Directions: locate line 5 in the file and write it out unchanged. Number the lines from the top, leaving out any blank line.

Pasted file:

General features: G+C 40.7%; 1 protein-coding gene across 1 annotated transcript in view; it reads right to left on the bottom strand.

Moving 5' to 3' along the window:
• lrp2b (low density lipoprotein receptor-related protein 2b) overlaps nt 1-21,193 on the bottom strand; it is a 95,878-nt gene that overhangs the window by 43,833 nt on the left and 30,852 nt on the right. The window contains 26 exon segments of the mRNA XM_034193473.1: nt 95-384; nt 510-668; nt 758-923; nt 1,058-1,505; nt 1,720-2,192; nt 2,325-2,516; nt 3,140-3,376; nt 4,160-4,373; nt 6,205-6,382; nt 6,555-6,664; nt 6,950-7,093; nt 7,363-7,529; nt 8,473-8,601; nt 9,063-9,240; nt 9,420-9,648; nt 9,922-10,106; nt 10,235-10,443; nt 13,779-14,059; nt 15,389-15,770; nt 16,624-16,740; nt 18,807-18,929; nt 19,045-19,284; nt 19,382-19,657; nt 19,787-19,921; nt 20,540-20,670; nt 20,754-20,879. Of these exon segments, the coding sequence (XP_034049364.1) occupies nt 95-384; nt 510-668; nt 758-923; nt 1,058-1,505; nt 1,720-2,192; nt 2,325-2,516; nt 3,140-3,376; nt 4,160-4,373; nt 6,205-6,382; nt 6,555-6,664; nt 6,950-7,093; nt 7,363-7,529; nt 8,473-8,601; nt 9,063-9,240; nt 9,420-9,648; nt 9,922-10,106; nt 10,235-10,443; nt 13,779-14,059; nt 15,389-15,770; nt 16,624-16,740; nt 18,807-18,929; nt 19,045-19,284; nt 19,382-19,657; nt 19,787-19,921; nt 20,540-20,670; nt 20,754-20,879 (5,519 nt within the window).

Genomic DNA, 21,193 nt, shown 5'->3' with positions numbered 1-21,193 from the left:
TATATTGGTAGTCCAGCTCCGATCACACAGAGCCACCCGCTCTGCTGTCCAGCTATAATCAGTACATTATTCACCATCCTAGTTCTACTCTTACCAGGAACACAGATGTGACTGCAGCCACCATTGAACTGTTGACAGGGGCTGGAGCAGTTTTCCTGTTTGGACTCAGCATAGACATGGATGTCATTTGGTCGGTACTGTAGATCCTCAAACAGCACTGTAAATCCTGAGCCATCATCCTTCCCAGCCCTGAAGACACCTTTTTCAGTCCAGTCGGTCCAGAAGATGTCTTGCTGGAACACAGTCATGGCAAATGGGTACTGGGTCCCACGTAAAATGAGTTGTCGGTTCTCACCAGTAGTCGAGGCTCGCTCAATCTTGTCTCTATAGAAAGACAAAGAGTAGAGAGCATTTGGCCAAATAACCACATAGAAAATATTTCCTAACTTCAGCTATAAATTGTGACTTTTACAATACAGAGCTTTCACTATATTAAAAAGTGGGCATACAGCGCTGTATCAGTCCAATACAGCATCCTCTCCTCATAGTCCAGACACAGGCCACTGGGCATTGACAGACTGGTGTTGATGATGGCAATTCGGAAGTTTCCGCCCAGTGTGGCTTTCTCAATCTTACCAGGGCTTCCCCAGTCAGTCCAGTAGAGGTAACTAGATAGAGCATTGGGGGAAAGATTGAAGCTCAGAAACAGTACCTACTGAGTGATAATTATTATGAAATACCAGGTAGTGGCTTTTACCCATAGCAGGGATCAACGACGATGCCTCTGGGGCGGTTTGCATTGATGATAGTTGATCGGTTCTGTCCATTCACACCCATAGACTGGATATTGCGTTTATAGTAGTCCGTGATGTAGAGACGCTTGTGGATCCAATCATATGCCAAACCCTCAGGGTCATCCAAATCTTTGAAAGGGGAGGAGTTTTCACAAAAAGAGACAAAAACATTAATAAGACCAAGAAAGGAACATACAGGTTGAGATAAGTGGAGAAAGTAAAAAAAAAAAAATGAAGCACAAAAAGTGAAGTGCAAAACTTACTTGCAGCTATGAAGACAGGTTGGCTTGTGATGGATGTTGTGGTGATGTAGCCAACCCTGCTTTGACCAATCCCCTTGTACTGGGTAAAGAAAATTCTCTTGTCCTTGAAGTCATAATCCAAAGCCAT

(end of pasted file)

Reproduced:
TATATTGGTAGTCCAGCTCCGATCACACAGAGCCACCCGCTCTGCTGTCCAGCTATAATCAGTACATTATTCACCATCCTAGTTCTACTCTTACCAGGAACACAGATGTGACTGCAGCCACCATTGAACTGTTGACAGGGGCTGGAGCAGTTTTCCTGTTTGGACTCAGCATAGACATGGATGTCATTTGGTCGGTACTGTAGATCCTCAAACAGCACTGTAAATCCTGAGCCATCATCCTTCCCAGCCCTGAAGACACCTTTTTCAGTCCAGTCGGTCCAGAAGATGTCTTGCTGGAACACAGTCATGGCAAATGGGTACTGGGTCCCACGTAAAATGAGTTGTCGGTTCTCACCAGTAGTCGAGGCTCGCTCAATCTTGTCTCTATAGAAAGACAAAGAGTAGAGAGCATTTGGCCAAATAACCACATAGAAAATATTTCCTAACTTCAGCTATAAATTGTGACTTTTACAATACAGAGCTTTCACTATATTAAAAAGTGGGCATACAGCGCTGTATCAGTCCAATACAGCATCCTCTCCTCATAGTCCAGACACAGGCCACTGGGCATTGACAGACTGGTGTTGATGATGGCAATTCGGAAGTTTCCGCCCAGTGTGGCTTTCTCAATCTTACCAGGGCTTCCCCAGTCAGTCCAGTAGAGGTAACTAGATAGAGCATTGGGGGAAAGATTGAAGCTCAGAAACAGTACCTACTGAGTGATAATTATTATGAAATACCAGGTAGTGGCTTTTACCCATAGCAGGGATCAACGACGATGCCTCTGGGGCGGTTTGCATTGATGATAGTTGATCGGTTCTGTCCATTCACACCCATAGACTGGATATTGCGTTTATAGTAGTCCGTGATGTAGAGACGCTTGTGGATCCAATCATATGCCAAACCCTCAGGGTCATCCAAATCTTTGAAAGGGGAGGAGTTTTCACAAAAAGAGACAAAAACATTAATAAGACCAAGAAAGGAACATACAGGTTGAGATAAGTGGAGAAAGTAAAAAAAAAAAAATGAAGCACAAAAAGTGAAGTGCAAAACTTACTTGCAGCTATGAAGACAGGTTGGCTTGTGATGGATGTTGTGGTGATGTAGCCAACCCTGCTTTGACCAATCCCCTTGTACTGGGTAAAGAAAATTCTCTTGTCCTTGAAGTCATAATCCAAAGCCAT